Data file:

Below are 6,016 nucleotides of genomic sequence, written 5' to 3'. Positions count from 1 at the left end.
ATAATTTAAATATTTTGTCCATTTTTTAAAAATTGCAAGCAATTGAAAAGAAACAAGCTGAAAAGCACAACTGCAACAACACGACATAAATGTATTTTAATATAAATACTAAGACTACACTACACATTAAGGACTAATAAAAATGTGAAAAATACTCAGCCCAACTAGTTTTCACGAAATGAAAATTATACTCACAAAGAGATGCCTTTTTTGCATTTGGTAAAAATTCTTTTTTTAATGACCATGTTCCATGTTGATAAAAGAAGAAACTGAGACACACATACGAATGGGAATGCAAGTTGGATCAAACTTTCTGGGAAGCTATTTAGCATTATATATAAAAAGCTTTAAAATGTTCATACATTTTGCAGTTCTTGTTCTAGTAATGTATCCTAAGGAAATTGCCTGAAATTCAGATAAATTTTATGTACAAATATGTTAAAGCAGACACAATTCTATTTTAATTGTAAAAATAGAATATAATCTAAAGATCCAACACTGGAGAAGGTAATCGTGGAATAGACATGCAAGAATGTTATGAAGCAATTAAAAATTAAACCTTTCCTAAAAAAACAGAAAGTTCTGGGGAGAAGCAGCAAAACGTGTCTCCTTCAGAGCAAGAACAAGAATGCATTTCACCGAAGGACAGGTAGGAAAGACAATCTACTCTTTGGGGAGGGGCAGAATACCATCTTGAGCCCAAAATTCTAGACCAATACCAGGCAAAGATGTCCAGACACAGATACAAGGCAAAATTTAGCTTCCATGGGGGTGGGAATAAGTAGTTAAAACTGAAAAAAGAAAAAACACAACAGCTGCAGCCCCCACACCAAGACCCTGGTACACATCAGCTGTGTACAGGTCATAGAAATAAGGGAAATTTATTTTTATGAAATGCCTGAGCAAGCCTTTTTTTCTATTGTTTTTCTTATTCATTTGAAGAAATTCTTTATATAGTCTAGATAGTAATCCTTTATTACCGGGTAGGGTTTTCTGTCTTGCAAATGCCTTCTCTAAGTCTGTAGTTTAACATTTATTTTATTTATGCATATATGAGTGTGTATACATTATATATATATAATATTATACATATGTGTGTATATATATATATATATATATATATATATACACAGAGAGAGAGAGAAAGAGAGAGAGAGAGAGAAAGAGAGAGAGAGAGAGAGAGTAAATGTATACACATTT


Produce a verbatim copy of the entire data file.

Below are 6,016 nucleotides of genomic sequence, written 5' to 3'. Positions count from 1 at the left end.
ATAATTTAAATATTTTGTCCATTTTTTAAAAATTGCAAGCAATTGAAAAGAAACAAGCTGAAAAGCACAACTGCAACAACACGACATAAATGTATTTTAATATAAATACTAAGACTACACTACACATTAAGGACTAATAAAAATGTGAAAAATACTCAGCCCAACTAGTTTTCACGAAATGAAAATTATACTCACAAAGAGATGCCTTTTTTGCATTTGGTAAAAATTCTTTTTTTAATGACCATGTTCCATGTTGATAAAAGAAGAAACTGAGACACACATACGAATGGGAATGCAAGTTGGATCAAACTTTCTGGGAAGCTATTTAGCATTATATATAAAAAGCTTTAAAATGTTCATACATTTTGCAGTTCTTGTTCTAGTAATGTATCCTAAGGAAATTGCCTGAAATTCAGATAAATTTTATGTACAAATATGTTAAAGCAGACACAATTCTATTTTAATTGTAAAAATAGAATATAATCTAAAGATCCAACACTGGAGAAGGTAATCGTGGAATAGACATGCAAGAATGTTATGAAGCAATTAAAAATTAAACCTTTCCTAAAAAAACAGAAAGTTCTGGGGAGAAGCAGCAAAACGTGTCTCCTTCAGAGCAAGAACAAGAATGCATTTCACCGAAGGACAGGTAGGAAAGACAATCTACTCTTTGGGGAGGGGCAGAATACCATCTTGAGCCCAAAATTCTAGACCAATACCAGGCAAAGATGTCCAGACACAGATACAAGGCAAAATTTAGCTTCCATGGGGGTGGGAATAAGTAGTTAAAACTGAAAAAAGAAAAAACACAACAGCTGCAGCCCCCACACCAAGACCCTGGTACACATCAGCTGTGTACAGGTCATAGAAATAAGGGAAATTTATTTTTATGAAATGCCTGAGCAAGCCTTTTTTTCTATTGTTTTTCTTATTCATTTGAAGAAATTCTTTATATAGTCTAGATAGTAATCCTTTATTACCGGGTAGGGTTTTCTGTCTTGCAAATGCCTTCTCTAAGTCTGTAGTTTAACATTTATTTTATTTATGCATATATGAGTGTGTATACATTATATATATATAATATTATACATATGTGTGTATATATATATATATATATATATATATATACACAGAGAGAGAGAGAAAGAGAGAGAGAGAGAGAAAGAGAGAGAGAGAGAGAGAGTAAATGTATACACATTT